Cancer Patients Teach Nurse Importance Of Love

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Dana Viviano with her 11-year-old daughter, Sarafina. i

Dana Viviano with her 11-year-old daughter, Sarafina. StoryCorps hide caption

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Dana Viviano with her 11-year-old daughter, Sarafina.

Dana Viviano with her 11-year-old daughter, Sarafina.


Dana Viviano has cared for cancer patients for the past 15 years. At Siteman Cancer Center in St. Louis, she tells her 11-year-old daughter, Sarafina, that it's horrible telling people they're going to die, but a lot of times they already know.

"They know it and you know it, because they don't feel good, and they know what we're doing to them is not making them better," says Viviano, whose mother died from breast cancer 16 years ago. "So a lot of times when we have that talk with them, they've kind of prepared for it."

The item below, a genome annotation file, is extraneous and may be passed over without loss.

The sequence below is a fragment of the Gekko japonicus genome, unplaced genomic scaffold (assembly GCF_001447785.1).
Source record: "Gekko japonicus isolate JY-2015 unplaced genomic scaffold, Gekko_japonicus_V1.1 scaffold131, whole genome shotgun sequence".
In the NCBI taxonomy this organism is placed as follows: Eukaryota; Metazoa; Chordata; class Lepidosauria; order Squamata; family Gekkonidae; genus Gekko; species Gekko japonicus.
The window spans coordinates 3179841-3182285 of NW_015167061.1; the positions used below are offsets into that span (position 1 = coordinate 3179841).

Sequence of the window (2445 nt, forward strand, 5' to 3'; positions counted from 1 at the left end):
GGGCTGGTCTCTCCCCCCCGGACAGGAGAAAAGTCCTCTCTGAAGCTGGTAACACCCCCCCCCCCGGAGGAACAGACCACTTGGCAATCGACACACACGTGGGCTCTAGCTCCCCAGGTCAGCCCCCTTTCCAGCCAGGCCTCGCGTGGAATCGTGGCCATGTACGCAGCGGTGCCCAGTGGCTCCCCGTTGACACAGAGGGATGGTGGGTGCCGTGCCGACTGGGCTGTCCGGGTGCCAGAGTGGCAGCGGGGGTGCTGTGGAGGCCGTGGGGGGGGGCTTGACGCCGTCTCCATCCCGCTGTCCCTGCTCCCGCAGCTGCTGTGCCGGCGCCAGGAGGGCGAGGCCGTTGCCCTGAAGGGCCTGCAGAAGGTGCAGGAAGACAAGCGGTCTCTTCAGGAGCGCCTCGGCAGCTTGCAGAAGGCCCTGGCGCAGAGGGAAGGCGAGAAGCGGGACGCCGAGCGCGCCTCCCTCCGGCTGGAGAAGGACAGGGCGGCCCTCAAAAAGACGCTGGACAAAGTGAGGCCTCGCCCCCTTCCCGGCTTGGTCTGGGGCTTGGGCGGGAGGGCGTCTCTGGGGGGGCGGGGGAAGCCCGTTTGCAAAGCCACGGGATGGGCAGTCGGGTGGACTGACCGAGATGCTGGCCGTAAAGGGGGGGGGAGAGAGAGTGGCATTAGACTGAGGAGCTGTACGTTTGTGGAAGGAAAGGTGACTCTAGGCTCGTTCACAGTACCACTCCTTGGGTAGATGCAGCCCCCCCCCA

Viviano says all her patients teach her something.

"I learn about fear, and I learn about hope, and I really learn what love is. Love is that deep, intense feeling for another person's soul," she says. "[I've learned] that it's OK to let that person go. We all don't know how long we're going to be on this planet, and that's why it's important to love each other and to cherish a human being."

Sarafina, who wants to work in the medical field when she grows up, tells her mother she's like an angel on Earth. "You come down and try your best to heal people," she says. "You're amazing."

Produced for Morning Edition by Nadia Reiman and Michael Garofalo. Recorded in partnership with the Siteman Cancer Center at Washington University in St. Louis.



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